Visualization 4: The literary geographies of the full corpus of Christine de Pizan.  Open geodata set by myself (about 1000 place names) for download.

CdeP

 

Visualization 5: Full dataset with a Time Slider (almost 10000 place names, 60% geocoded). 

VMP time slider

 

 

 

Visualization 6: A Faceted Browser for Placenames in Medieval (French) Literature (with Stefan Jaenicke, DH 2013) (almost 3000 place names).

Screenshot 2016-02-21 15.30.46

 

Visualization 7: Medieval French corpus place names layover with high population areas c 1300. (base map: Richard Hoffmann)

Visualization 8: Medieval French corpus place names layover with agricultural systems c. 1300. (base map: Richard Hoffmann)


Visualization 9: Comparative Cross-Language Literary Geographies of Marian poetry: Gautier de Coincy, Gonzalo de Berceo, Alfonso el Sabio (Old French, Castilian, Galician) (608 points) (map data by myself)


Visualization 10: Comparative Arabic-French late Medieval Historiography (al-Nuwairi Al-Iskandarani vs. Guillaume de Machaut) (map data by myself, accessible color palette)

 

 

Non-Embedded Works Mentioned:

“Australia on top down under!” Nucolorvue Productions PTY Ltd.

Center for Medieval Studies / Fordham University (2016). Exploring Place in the French of Italy.

Doueihi, M. (2011). Pour un humanisme numérique. Paris: Seuil.

Elliot, T. and S. Gillies (2009). “Digital Geography and Classics“ DHQ 3.1

Hoffmann, R. (2014).  An Environmental History of Medieval Europe. Cambridge: CUP.

Jessop, M. (2008). “The Inhibition of Geographic Information in Digital Humanities Scholarship” LLC 23.1: 39-50.

Mostern, R. et al (2016, forthcoming) Placing Names: Enriching and Integrating Gazetteers. Bloomington: Indiana UP.

Presner, T. and D. Shepard (2016). Mapping the Geospatial Turn” The New Companion to Digital Humanities. Malden, MA/Oxford: Wiley Blackwell.

Simon, R. et al. (2016).  “Peripleo: a Tool for Exploring Heterogeneous Data through the Dimensions of Space and Time”  Code4Lib 31.

Stoa Consortium (2016). Pleiades.

Suard, F. (2011). Guide de la chanson de geste et sa postérité littéraire. Paris: Champion.

Turnator, E. (2015). Summary of the Proceedings of the Linking the Middle Ages“ Workshop.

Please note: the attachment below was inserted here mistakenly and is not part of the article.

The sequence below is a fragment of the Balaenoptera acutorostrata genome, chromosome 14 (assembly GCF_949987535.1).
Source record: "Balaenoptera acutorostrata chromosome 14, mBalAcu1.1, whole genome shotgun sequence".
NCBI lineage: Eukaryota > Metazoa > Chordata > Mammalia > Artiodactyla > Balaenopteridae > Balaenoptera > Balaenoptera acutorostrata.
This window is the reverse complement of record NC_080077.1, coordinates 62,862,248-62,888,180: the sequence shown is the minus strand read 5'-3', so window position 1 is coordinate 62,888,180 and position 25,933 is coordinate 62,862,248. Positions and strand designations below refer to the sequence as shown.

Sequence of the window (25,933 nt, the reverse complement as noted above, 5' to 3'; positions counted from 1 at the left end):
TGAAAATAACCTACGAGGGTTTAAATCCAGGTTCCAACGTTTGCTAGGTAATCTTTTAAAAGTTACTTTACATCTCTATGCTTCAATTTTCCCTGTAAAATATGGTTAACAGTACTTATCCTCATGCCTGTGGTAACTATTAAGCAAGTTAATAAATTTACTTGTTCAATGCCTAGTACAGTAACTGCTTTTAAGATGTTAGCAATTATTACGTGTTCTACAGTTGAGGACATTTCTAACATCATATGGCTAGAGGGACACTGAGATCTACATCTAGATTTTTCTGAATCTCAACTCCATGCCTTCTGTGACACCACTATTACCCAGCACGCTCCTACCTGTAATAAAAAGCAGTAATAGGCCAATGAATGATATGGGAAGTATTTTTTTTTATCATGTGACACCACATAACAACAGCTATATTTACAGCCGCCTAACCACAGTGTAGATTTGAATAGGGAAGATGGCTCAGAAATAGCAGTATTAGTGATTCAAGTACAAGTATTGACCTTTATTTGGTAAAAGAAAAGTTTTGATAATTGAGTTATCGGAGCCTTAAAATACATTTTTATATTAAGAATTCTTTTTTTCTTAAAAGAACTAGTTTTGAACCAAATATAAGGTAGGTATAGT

Wrisley, D. (2016). Visualizing Medieval Places.

Call – Faculty Learning Committee “Digital Humanities at AUB”

 

AMERICAN UNIVERISTY OF BEIRUT

Center for Teaching and Learning

NEW Faculty Learning Community (FLC)

Dear Colleagues,

The Center for Teaching and Learning (CTL) would like to announce a new Faculty Learning Community (FLC) entitled DIGITAL HUMANITIES AT AUB. Registration is now open for motivated faculty members, graduate students and professional staff (librarians & IT).   Deadline is extended till February 8, 2016.

For registration please click the link: https://survey.aub.edu.lb/index.php/885891/lang-en

What is a Faculty Learning Community?

It is a “special kind of community of practice,” “a group of trans-disciplinary faculty, graduate students and professional staff group of size 6-15 or more (8 to 12 is the recommended size) engaging in an active, collaborative, yearlong program with a curriculum about enhancing teaching and learning and with frequent seminars and activities that provide learning, development, transdisciplinarity, the scholarship of teaching and learning, and community building…” Read more

This topic-based Faculty Learning Community will focus on the expanding fields of practice called “Digital Humanities.” The “Digital Humanities” are an evolving set of practices that both adapt traditional questions of humanistic scholarship to new digital environments, and open up new modes of inquiry and analysis altogether. Technologies such as data mining, visualization and mapping, and multi-modal archival environments, combined with an increasing numbers of open-access, socially-networked platforms, are not only changing the ways humanists investigate and teach their source material, but are also forging new means of interdisciplinary scholarly communication and research dissemination. The Digital Humanities are a challenge both to the researcher and to the university community in which s/he works.

In this FLC, we will explore theoretical and practical approaches to the humanities in computational environments to analyze, curate and disseminate materials of the human record. We will explore how making and doing in humanities pedagogy and research enact new forms of knowing.  We will also explore new modes of dissemination and scholarly communication. Depending on the interests of the faculty members involved we can explore different media (text, image, sound, objects) as well as various forms of computational analysis.

Check out these two major events already held at AUB on the Digital Humanities in 2013 and 2015.

The purpose of this FLC is for us to try to find answers to the following questions:

1. How are the digital humanities meaningful to our cultural environment?

2. What are we already doing that falls under the DH umbrella?

3. What other kinds of curriculum and research digital innovation could be facilitated at AUB between computing and the humanities?

4. What kinds of curricular structures at AUB might support digital humanities learning?

The Digital Humanities FLC will run for one academic year, from Feb., 2016 to Dec 2016.